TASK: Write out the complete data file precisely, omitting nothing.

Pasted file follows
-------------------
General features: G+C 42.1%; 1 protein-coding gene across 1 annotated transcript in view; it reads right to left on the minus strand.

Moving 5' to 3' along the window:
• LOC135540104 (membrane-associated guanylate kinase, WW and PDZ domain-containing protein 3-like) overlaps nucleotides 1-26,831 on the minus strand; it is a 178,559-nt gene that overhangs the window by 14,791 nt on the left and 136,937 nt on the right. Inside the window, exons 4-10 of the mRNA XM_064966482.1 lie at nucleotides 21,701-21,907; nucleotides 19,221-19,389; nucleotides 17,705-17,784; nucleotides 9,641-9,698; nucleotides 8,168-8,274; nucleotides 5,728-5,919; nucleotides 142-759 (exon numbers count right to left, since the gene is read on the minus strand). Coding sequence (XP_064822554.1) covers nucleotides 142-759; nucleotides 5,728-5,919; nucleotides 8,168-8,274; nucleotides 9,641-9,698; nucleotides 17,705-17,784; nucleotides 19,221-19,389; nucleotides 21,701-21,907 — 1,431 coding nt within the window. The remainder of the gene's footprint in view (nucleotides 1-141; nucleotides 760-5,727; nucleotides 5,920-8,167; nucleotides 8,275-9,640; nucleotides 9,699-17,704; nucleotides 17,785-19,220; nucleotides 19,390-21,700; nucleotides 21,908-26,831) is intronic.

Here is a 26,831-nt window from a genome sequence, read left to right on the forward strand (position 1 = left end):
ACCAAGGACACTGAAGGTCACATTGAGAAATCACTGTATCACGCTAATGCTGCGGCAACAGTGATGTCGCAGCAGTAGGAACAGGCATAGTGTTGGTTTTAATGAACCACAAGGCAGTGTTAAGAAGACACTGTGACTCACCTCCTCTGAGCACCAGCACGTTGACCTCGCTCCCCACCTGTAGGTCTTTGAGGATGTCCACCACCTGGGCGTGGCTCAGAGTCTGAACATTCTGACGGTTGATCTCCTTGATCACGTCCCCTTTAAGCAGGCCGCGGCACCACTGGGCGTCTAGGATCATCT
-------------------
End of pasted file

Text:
General features: G+C 42.1%; 1 protein-coding gene across 1 annotated transcript in view; it reads right to left on the minus strand.

Moving 5' to 3' along the window:
• LOC135540104 (membrane-associated guanylate kinase, WW and PDZ domain-containing protein 3-like) overlaps nucleotides 1-26,831 on the minus strand; it is a 178,559-nt gene that overhangs the window by 14,791 nt on the left and 136,937 nt on the right. Inside the window, exons 4-10 of the mRNA XM_064966482.1 lie at nucleotides 21,701-21,907; nucleotides 19,221-19,389; nucleotides 17,705-17,784; nucleotides 9,641-9,698; nucleotides 8,168-8,274; nucleotides 5,728-5,919; nucleotides 142-759 (exon numbers count right to left, since the gene is read on the minus strand). Coding sequence (XP_064822554.1) covers nucleotides 142-759; nucleotides 5,728-5,919; nucleotides 8,168-8,274; nucleotides 9,641-9,698; nucleotides 17,705-17,784; nucleotides 19,221-19,389; nucleotides 21,701-21,907 — 1,431 coding nt within the window. The remainder of the gene's footprint in view (nucleotides 1-141; nucleotides 760-5,727; nucleotides 5,920-8,167; nucleotides 8,275-9,640; nucleotides 9,699-17,704; nucleotides 17,785-19,220; nucleotides 19,390-21,700; nucleotides 21,908-26,831) is intronic.

Here is a 26,831-nt window from a genome sequence, read left to right on the forward strand (position 1 = left end):
ACCAAGGACACTGAAGGTCACATTGAGAAATCACTGTATCACGCTAATGCTGCGGCAACAGTGATGTCGCAGCAGTAGGAACAGGCATAGTGTTGGTTTTAATGAACCACAAGGCAGTGTTAAGAAGACACTGTGACTCACCTCCTCTGAGCACCAGCACGTTGACCTCGCTCCCCACCTGTAGGTCTTTGAGGATGTCCACCACCTGGGCGTGGCTCAGAGTCTGAACATTCTGACGGTTGATCTCCTTGATCACGTCCCCTTTAAGCAGGCCGCGGCACCACTGGGCGTCTAGGATCATCT